said third polarization is horizontal polarization.
15. The rotator as set forth in claim 4, wherein:
said first septum is further adapted to convert the polarization of a second excitation signal introduced into said second input port from a fourth polarization to a fifth polarization; and,
said second septum is further adapted to convert the polarization of said second excitation signal from said fifth polarization to a sixth polarization orthogonal to said fourth polarization, for output through said second output port, as a second output signal.
16. The rotator as set forth in claim 15, wherein said fourth polarization is vertical polarization, said fifth polarization is right-hand circular polarization, and said sixth polarization is horizontal polarization.
17. The rotator as set forth in claim 15, wherein:
said third polarization and said sixth polarization share a common plane; and,
said first output signal and said second output signal have E-field vectors which are pointed in opposite directions.
18. The rotator as set forth in claim 15, wherein said rotator is capable of dual mode operation, whereby said first and said second output signals appear simultaneously at said first and said second output ports, respectively.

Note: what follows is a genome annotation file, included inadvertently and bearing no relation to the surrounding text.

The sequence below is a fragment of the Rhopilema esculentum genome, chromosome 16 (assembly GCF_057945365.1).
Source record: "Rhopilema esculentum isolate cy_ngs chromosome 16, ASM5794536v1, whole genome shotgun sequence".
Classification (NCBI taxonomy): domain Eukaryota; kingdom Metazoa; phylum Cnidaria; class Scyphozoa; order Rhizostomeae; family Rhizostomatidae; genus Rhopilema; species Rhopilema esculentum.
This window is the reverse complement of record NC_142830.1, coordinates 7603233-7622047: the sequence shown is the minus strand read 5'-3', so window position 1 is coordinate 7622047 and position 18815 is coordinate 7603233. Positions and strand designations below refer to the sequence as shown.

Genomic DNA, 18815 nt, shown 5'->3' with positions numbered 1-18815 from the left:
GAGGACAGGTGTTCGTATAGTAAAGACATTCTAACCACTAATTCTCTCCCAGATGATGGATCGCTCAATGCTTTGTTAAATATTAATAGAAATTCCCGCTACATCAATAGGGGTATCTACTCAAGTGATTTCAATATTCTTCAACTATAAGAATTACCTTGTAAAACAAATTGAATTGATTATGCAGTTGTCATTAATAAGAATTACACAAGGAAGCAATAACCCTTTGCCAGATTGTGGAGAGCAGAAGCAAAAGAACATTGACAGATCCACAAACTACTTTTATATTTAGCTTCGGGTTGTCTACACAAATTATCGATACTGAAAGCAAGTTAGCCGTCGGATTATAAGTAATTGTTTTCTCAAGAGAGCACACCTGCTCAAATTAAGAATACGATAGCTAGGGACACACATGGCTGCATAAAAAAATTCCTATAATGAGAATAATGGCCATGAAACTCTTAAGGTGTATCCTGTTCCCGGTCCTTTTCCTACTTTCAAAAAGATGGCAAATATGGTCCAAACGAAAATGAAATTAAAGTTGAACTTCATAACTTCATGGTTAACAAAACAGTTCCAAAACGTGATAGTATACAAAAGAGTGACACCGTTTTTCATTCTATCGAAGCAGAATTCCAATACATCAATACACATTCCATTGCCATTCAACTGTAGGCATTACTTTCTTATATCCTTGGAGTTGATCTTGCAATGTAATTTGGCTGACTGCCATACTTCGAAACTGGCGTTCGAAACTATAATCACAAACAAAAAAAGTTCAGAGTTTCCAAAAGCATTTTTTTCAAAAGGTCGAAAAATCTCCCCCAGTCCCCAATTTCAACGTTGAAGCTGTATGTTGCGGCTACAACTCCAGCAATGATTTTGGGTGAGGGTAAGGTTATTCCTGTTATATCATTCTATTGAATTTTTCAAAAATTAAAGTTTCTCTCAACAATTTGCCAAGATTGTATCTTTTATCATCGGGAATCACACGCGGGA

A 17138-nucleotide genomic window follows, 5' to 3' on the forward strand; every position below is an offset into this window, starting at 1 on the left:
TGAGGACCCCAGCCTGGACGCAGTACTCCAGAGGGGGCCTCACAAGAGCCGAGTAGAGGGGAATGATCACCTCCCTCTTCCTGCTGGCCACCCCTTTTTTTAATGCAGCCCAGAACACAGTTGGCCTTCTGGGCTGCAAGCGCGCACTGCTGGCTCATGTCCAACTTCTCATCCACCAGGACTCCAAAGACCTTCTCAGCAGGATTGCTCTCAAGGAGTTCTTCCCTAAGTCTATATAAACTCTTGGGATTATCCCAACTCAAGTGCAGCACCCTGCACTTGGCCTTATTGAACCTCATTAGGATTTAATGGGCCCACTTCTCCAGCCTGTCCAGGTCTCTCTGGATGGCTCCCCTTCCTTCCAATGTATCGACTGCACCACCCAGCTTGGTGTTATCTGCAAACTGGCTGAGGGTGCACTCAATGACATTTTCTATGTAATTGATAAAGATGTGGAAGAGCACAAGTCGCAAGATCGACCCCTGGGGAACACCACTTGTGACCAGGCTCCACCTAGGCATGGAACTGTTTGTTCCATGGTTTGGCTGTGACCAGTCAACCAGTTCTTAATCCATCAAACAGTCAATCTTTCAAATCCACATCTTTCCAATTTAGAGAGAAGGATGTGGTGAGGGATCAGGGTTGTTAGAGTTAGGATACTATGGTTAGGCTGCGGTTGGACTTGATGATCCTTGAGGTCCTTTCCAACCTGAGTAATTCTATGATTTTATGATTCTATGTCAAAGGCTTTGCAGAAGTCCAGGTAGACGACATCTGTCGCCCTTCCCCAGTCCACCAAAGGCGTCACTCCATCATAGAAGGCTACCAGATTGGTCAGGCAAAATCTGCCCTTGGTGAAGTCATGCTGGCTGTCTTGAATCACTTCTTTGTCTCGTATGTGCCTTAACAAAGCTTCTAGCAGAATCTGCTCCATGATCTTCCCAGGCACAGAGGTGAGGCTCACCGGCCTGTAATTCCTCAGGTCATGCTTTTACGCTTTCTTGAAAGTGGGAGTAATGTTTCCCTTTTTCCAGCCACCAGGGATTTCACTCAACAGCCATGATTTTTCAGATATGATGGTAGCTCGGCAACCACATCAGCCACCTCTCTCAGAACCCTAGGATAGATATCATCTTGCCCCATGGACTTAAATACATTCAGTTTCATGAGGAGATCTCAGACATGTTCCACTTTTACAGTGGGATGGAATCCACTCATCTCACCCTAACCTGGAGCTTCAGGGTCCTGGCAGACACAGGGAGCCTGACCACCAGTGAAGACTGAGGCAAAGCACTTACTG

19. The rotator as set forth in claim 18, wherein said first and said second excitation signals are microwave signals.
20. The rotator as set forth in claim 19, wherein said microwave signals are both in the same frequency band.
Description
FIELD OF THE INVENTION

The present invention relates generally to waveguide devices for rotating the plane of polarization of an input signal applied thereto, and more particulary, to a dual septum polarization rotator which is of novel design and architecture, and which affords significant advantages in performance, capabilities, cost, size, and manufacturability, relative to presently available waveguide devices of this general type. It is presently contemplated that the dual septum polarization rotator of the present invention will have particular utility in power division, signal distribution, beam forming, beam steering/scanning, and signal feed networks, e.g., such as are employed in phased array antenna systems utilized in communications satellites.